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Wouldn't it be cool if giant monsters were on giant planets? Of course it would be, but unfortunately physics doesn't really like that idea. Big planets make things on them need more support, so being big sucks on big planets. It's alright on teeny ones, but bad on big ones. You'd also probably want high pressure on the planet, and low temperatures, but let's forget about that.

So how could one make it not suck to be big on such a planet.

Well....we could make the planet spin faster. Now, these big monsters, effectively, weigh a bit less. They would have to be slow, because the energy to move them (due to inertia) would be the same, so you'd probably looking at creatures with big support structures and less muscle adjacent structures?

Problem, of course, people have asked about how fast the earth would need to spin to make things weightless, of course that would destroy a planet...but what if the question was, instead,

Edit: To keep it simple, I'd like to know if a planet could (effectively) offset 10% of its gravity through rotating fast, without flinging itself into a cloud of space dust.

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    $\begingroup$ "cool if giant monsters were on giant planets", why not? Buoyancy solves a multitude of issues with size and mass - it depends what they're floating in. How do you mean "chthonian planet", do you mean that all the life is underground - or are you talking spirit beings of the underworld here? $\endgroup$ – Confounded by beige fish. May 23 at 17:54
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    $\begingroup$ Welcome to WorldBuilding.SE! There's a lot of different questions you're throwing at us here, it might be better to try and narrow this down to one specific thing that you want us to answer. $\endgroup$ – F1Krazy May 23 at 17:56
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    $\begingroup$ Hey, Ravitheravian welcome indeed, when you have a few minutes, please take the tour and read up in our help center about how we work: How to Ask. At the moment it's not clear what you're asking, could you edit the question to clarify? $\endgroup$ – Confounded by beige fish. May 23 at 18:00
  • $\begingroup$ Hi, welcome to Worldbuilding. Stack Exchange’s model is “one specific question, one specific answer” so this may be closed for being too broad. Can you edit your question to only have one question to make it clear what you’re asking? You can always ask more. Visit the help center if you’re unsure. There is a Sandbox on Worldbuilding Meta where users can develop their questions to make sure they are suitable for the main site. Also, we have a list of resources which may answer any broader questions about worldbuilding: worldbuilding.stackexchange.com/questions/143606/…? $\endgroup$ – Liam Morris May 23 at 18:03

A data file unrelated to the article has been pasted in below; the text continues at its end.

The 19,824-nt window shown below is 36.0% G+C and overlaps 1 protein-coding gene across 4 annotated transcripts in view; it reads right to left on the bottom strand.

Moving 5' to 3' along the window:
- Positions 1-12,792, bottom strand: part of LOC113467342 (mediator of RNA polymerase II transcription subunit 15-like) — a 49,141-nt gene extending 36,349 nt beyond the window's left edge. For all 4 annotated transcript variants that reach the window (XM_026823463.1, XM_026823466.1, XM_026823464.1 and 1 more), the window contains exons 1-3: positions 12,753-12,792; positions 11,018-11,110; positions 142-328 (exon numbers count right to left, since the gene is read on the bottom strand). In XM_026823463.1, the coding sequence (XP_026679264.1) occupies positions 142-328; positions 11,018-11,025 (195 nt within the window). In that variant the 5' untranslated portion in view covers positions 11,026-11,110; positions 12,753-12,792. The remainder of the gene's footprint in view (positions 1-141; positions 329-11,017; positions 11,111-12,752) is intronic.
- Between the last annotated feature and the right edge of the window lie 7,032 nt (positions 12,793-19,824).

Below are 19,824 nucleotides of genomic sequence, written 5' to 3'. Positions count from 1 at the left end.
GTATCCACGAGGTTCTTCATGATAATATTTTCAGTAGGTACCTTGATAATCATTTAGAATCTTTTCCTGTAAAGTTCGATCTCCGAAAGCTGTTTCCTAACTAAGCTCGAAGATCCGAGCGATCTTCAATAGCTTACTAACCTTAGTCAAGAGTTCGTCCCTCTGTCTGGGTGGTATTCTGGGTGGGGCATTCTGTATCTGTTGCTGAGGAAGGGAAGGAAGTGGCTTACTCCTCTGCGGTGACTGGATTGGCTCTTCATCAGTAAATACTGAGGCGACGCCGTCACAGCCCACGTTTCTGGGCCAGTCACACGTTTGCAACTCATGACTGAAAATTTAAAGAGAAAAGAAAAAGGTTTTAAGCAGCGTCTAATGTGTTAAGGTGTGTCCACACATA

• $\begingroup$ hmm, yeah, I think I can give it a quick, if drastic, edit. $\endgroup$ – Ravitheravian May 23 at 18:11
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Run to your local used SF book store and find "Mission of Gravity" by Hal Clement.

Meskin is somewhat over Jovian mass, with most of the mass in a relatively small core. The planet spins once every 10 minutes giving it the shape of a poached egg and an equatorial diameter several times its polar diameter. The net result is 3g's acceleration at the equator and 700 at the poles.

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  • $\begingroup$ That sounds....very specifically near what I'm thinking of. Sounds like a good place to look! $\endgroup$ – Ravitheravian May 23 at 18:18
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Yes

Here's the non-mathy version: A planet can spin as fast as gravity will allow. That is, the "speed limit" on angular velocity is the speed at which the outward centrifugal force (rotational inertia for the nitpickers) balances the inward gravitational force. So by definition your condition that 10% of the gravity be offset is achievable and probably doesn't come close to even meeting the caveat below.

Notes and Caveats

As a planet spins it will begin to bulge at the equator and squash at the poles (Earth's radius is roughly 20km larger at the equator). This is a consequence of the aforementioned centrifugal force and the fact that planets exist in hydrostatic equilibrium (act as a fluid at rest) over long time spans. The bulging of the equator as angular velocity increases may change the point at which the planet ceases to be a planet, but this will be a secondary effect.

The centrifugal force will be at maximum at the equator and decrease with the cosine of latitude to zero at the poles. This means the apparent gravity will be lower at the equator but this effect will diminish further away. So your creatures may survive in a certain latitude band.

The direction of the centrifugal force will be directly outward at the equator and vary to being perpendicular to gravity at the poles (of course the magnitude of the force will be zero at the poles too - see above note). The most apparent effect of this is that in the mid-latitudes the ground will feel tilted because gravity will be acting downward and the centrifugal force will be acting outward at an acute angle to gravity.

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A thick, heavy atmosphere would do the trick

You don't need to resort to a spinning planet. If your giants are made of material only marginally heavier than the atmosphere, the atmosphere would support most of their weight, and very large sizes would be possibles. Think of blue whales in the ocean, the largest animal ever in existance, with a mass of up to metric 173 tons (the heaviest reported) or possibly even more.

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